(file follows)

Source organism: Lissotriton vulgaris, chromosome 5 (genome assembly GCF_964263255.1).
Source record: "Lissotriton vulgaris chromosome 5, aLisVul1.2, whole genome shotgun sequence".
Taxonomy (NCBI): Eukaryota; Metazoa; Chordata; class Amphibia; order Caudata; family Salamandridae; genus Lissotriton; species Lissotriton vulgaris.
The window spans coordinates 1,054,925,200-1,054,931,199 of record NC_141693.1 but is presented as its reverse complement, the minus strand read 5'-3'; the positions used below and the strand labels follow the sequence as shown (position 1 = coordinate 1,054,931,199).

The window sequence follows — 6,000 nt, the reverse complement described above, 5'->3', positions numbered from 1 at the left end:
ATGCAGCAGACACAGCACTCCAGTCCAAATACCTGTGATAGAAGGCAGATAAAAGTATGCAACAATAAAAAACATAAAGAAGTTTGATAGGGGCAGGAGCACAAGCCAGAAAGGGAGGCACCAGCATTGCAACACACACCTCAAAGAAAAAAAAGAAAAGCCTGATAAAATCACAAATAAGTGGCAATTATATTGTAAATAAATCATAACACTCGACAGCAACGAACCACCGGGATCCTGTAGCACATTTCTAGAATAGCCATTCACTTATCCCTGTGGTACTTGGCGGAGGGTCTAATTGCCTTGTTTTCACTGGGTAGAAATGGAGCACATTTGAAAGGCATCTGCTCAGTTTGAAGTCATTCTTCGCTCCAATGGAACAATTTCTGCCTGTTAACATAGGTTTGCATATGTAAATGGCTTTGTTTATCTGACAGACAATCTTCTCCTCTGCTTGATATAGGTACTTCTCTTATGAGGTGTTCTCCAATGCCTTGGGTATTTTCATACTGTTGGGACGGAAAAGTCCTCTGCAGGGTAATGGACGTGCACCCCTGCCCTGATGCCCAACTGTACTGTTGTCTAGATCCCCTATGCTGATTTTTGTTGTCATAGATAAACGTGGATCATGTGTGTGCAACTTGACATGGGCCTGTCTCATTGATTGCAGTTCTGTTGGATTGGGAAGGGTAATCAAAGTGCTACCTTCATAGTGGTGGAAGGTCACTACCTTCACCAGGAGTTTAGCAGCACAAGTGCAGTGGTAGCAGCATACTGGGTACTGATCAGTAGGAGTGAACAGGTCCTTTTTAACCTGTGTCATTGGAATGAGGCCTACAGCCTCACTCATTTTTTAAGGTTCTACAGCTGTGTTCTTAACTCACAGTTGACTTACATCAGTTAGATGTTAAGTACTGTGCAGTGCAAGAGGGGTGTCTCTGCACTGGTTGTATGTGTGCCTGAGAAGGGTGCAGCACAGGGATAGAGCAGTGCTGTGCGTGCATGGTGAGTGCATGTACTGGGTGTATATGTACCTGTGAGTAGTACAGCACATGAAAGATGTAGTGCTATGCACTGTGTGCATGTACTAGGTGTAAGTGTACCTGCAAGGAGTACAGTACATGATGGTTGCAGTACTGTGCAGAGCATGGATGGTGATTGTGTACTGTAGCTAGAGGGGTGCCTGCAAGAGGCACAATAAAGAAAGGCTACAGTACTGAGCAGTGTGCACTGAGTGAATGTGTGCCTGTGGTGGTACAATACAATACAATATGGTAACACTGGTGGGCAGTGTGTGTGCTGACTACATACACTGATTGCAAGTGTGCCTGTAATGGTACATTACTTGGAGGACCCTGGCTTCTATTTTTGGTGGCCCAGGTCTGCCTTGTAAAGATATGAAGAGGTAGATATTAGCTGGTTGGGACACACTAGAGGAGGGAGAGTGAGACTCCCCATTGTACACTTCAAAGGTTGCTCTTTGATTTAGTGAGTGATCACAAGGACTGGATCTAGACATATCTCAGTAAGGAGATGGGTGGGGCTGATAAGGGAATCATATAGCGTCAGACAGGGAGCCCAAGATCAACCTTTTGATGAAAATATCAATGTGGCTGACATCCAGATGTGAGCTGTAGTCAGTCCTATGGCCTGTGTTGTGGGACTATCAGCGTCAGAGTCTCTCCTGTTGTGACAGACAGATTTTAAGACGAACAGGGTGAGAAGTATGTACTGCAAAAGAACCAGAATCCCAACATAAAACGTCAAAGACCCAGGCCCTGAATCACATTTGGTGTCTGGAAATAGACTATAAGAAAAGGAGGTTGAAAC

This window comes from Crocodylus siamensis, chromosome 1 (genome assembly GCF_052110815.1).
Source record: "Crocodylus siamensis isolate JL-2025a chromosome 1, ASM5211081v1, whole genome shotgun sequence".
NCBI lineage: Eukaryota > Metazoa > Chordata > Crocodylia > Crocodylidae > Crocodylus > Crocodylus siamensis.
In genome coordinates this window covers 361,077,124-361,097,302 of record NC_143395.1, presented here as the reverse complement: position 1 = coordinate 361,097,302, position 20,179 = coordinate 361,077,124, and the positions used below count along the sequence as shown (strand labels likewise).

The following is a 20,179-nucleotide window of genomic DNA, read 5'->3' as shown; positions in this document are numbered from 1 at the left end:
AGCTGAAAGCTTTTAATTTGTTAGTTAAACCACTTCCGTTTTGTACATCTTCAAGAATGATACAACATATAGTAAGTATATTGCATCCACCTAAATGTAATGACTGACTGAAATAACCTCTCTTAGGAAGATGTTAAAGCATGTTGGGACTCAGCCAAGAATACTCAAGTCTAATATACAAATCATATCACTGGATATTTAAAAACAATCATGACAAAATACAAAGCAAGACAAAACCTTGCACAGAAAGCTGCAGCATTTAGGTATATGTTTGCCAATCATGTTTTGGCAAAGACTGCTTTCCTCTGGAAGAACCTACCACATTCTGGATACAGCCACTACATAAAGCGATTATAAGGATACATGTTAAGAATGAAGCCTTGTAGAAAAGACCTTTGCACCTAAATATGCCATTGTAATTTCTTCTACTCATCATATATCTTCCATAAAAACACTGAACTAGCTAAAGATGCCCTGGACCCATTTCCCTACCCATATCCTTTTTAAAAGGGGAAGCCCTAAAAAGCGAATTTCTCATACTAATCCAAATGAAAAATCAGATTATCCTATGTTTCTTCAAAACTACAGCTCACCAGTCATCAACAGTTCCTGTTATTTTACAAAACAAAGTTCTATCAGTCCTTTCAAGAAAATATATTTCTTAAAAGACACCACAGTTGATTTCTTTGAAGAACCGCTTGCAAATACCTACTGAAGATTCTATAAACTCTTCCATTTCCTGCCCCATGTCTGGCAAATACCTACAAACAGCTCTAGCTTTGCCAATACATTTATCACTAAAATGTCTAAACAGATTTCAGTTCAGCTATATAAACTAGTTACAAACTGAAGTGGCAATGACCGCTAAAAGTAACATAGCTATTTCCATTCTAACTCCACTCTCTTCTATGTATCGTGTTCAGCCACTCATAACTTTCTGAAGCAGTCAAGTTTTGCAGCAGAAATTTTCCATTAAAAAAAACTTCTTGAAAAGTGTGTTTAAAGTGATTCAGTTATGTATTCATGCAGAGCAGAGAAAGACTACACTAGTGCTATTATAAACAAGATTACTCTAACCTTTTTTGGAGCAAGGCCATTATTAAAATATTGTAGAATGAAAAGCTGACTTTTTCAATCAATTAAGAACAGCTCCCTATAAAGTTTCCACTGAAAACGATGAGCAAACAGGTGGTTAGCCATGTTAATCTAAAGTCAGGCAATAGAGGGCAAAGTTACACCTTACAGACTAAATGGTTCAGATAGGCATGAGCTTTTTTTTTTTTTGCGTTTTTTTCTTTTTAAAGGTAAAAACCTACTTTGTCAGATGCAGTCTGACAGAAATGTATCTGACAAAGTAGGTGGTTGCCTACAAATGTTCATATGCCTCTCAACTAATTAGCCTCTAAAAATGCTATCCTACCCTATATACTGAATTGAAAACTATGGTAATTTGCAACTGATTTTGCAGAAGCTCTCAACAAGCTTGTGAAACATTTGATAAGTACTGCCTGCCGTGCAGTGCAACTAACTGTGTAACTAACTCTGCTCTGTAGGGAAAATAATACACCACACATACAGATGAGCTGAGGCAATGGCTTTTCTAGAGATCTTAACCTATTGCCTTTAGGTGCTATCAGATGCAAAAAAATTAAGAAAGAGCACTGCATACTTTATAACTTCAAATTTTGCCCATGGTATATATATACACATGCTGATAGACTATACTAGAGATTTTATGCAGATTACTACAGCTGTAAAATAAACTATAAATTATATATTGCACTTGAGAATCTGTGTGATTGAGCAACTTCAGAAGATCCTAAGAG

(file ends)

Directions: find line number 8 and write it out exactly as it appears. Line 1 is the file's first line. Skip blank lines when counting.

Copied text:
Source record: "Crocodylus siamensis isolate JL-2025a chromosome 1, ASM5211081v1, whole genome shotgun sequence".